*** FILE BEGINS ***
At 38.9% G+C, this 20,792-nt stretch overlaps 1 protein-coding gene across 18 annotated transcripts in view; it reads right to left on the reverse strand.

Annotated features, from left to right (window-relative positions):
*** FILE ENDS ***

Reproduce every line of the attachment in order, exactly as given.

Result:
At 38.9% G+C, this 20,792-nt stretch overlaps 1 protein-coding gene across 18 annotated transcripts in view; it reads right to left on the reverse strand.

Annotated features, from left to right (window-relative positions):